Garner said, “If possible, yes. There are areas in Richmond County that are almost cost prohibitive to service but, there are areas that can support the cost of expenses and should be looked at. One area that comes to my mind is the Boyd’s Lake Road community. We will also have to take a look at contaminated areas and respond appropriately.”
Capps said, “Yes. Going back to my goals, it is a must for development of the county.”
Cagle said, “To answer the question should every resident in Richmond County be on county water lines, I feel that all Richmond County citizens have the right to have access to county water if they choose. In December of 1990, the people of Richmond County voted for a water bond that was $7.9 million dollars, with 893 voting for and 359 voting against. It was stated in the Daily Journal the day before the election that with the expanding poultry industry, adding an additional 70 miles of water lines it would be a project that could pay its own way because of growth of the poultry industry. Right now 22 years later the same is true. One of Richmond County’s largest agricultural contributors is poultry. With Richmond Community College offering an Associate’s in science degree, RCC-NC State University in Poultry Science for the ever increasing need for qualified people to be educated in this growing area of agriculture. I feel access to water should be a service provided by the county that every taxpaying citizen should have access to and the right to decide if they would like to utilize this service. We need to support one of the largest taxpaying industries in Richmond County by allowing them access to services that will increase their growth for years to come.”
Richardson said, “Yes, when the water lines bond was voted on it was voted on by the citizens of Richmond County, it was voted on by all the citizens of this county, not just a portion of the county. It was told that if the bond was passed it would serve all of the county. As in the past, there are statements made that affect all the citizens and only benefits a few. We are looking for great industry to come to our county and are forgetting a very large one, the poultry industry. The tax base that is received from our farmers in the form of poultry and hog operations is a very big one. Why can’t the farmers that are in dire need of the water lines be furnished the lines that were supposed to be there from day one? The north end of the county is a beautiful part of our county and if the water lines were there I am sure there would be growth in the form of housing. We must remember there are a lot people that feel they are not being told the truth when they are promised something and it later is denied.”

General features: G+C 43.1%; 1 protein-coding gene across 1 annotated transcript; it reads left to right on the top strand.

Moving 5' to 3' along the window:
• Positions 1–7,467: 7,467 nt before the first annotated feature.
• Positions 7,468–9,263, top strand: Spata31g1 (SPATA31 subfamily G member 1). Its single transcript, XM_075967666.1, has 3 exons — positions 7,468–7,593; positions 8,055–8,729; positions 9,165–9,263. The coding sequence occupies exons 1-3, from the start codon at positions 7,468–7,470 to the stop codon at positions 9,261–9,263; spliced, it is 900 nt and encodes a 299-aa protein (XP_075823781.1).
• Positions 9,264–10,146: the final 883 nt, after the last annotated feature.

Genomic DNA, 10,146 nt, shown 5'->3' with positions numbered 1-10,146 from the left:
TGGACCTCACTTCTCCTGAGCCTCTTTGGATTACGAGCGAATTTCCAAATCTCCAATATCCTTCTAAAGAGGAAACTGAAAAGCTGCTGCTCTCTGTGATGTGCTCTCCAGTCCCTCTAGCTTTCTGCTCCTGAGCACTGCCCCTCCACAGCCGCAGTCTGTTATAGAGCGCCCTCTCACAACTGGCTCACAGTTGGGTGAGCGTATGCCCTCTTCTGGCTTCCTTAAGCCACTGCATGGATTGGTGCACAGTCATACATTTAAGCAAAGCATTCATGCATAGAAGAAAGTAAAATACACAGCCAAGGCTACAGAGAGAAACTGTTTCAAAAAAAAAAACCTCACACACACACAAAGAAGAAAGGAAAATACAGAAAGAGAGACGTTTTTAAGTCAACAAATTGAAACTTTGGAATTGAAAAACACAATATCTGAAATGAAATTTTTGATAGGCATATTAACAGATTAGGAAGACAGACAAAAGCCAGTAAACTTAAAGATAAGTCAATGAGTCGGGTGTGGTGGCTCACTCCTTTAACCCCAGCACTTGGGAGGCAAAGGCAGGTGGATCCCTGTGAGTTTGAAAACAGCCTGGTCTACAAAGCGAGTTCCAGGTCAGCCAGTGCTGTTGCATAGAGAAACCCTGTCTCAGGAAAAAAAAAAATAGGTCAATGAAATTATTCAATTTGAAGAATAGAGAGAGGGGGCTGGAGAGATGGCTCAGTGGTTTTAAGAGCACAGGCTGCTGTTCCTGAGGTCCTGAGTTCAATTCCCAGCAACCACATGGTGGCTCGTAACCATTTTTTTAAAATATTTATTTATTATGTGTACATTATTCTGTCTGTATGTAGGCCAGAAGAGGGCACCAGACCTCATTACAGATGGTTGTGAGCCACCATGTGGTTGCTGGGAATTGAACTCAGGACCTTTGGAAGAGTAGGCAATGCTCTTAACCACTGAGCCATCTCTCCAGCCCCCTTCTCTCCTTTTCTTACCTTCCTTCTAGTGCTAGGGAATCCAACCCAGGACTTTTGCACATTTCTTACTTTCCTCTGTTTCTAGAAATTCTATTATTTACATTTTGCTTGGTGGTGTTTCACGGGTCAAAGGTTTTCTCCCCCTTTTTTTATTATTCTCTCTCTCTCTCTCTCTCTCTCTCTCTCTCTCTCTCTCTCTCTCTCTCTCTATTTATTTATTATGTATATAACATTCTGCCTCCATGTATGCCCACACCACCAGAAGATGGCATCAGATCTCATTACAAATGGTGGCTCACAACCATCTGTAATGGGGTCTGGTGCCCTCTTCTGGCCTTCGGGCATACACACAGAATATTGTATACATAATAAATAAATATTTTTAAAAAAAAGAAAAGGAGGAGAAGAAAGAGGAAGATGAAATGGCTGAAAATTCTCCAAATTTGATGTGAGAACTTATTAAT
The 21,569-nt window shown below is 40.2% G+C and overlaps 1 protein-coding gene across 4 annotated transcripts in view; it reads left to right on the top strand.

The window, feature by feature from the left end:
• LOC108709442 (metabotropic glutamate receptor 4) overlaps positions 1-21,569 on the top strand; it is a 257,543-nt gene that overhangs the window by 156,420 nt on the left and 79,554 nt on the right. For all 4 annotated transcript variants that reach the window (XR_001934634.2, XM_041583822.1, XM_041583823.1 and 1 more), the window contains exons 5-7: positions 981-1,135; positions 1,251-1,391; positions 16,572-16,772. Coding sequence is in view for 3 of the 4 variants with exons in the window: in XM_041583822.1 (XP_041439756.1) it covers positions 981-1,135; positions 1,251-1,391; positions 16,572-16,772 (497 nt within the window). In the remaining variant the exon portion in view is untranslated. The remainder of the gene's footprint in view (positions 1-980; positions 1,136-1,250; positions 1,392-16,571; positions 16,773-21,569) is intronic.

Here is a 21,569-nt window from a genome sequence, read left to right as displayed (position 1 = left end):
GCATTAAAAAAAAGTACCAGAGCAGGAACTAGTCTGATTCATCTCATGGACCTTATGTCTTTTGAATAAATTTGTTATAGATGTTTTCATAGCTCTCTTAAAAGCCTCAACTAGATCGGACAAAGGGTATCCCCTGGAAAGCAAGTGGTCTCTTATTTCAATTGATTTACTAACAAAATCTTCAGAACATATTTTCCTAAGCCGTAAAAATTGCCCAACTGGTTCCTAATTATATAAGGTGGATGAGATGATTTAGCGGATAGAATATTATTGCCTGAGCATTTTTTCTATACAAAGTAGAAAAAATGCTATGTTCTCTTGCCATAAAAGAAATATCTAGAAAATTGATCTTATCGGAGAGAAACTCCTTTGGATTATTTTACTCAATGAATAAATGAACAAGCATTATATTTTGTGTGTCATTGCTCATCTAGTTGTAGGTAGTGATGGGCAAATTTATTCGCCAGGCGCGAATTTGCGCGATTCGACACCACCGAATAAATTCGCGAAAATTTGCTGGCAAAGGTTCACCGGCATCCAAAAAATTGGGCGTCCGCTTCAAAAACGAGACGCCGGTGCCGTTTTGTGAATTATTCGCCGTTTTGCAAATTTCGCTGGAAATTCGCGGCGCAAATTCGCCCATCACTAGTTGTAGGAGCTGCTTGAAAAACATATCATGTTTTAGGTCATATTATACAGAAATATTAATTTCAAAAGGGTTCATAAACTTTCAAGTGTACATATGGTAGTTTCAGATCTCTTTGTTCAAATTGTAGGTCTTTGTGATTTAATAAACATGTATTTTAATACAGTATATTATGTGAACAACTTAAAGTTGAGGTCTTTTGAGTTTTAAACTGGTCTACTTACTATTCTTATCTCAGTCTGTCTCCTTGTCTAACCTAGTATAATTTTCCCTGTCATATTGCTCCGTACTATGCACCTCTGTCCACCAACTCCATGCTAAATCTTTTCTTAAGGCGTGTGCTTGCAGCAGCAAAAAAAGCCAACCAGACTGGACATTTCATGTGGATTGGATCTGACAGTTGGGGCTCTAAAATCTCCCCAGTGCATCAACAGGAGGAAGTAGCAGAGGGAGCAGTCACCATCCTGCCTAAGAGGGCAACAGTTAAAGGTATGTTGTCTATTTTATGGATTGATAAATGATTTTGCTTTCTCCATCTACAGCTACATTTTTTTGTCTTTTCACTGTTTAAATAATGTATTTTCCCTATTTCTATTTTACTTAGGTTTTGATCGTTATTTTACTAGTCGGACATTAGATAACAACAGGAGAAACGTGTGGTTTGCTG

Robinette said, “This election is about building on the firm foundation we have set to create a better future for Richmond County. As your County Commissioner, I am going to continue to work tirelessly to ensure that the citizens of our county have the very best chances of a brighter future.”
Garner did not submit a personal statement.
Capps said, “As a lifelong fan of Richmond County I want nothing but the best for this county, and will do everything I can to make it a better place to live, work, and play. If elected, I will give you my promise to do all I can to make it happen.”
Cagle did not submit a personal statement.
Richardson said, “The time is getting near for the November election and I would like to ask if you feel you have received the bang for the tax buck you have spent. Or do you feel that after someone has been in office for as long as some of our elected have been, are you better off now than you were a few years back? We have been ruled for so long by the same group that I feel we should open up to some new ideas and some new faces. Let’s get off our backsides and get some new blood on the board.”
— Staff Writer Dawn M. Kurry can be reached at 910-997-3111, ext. 15, or by email at firstname.lastname@example.org.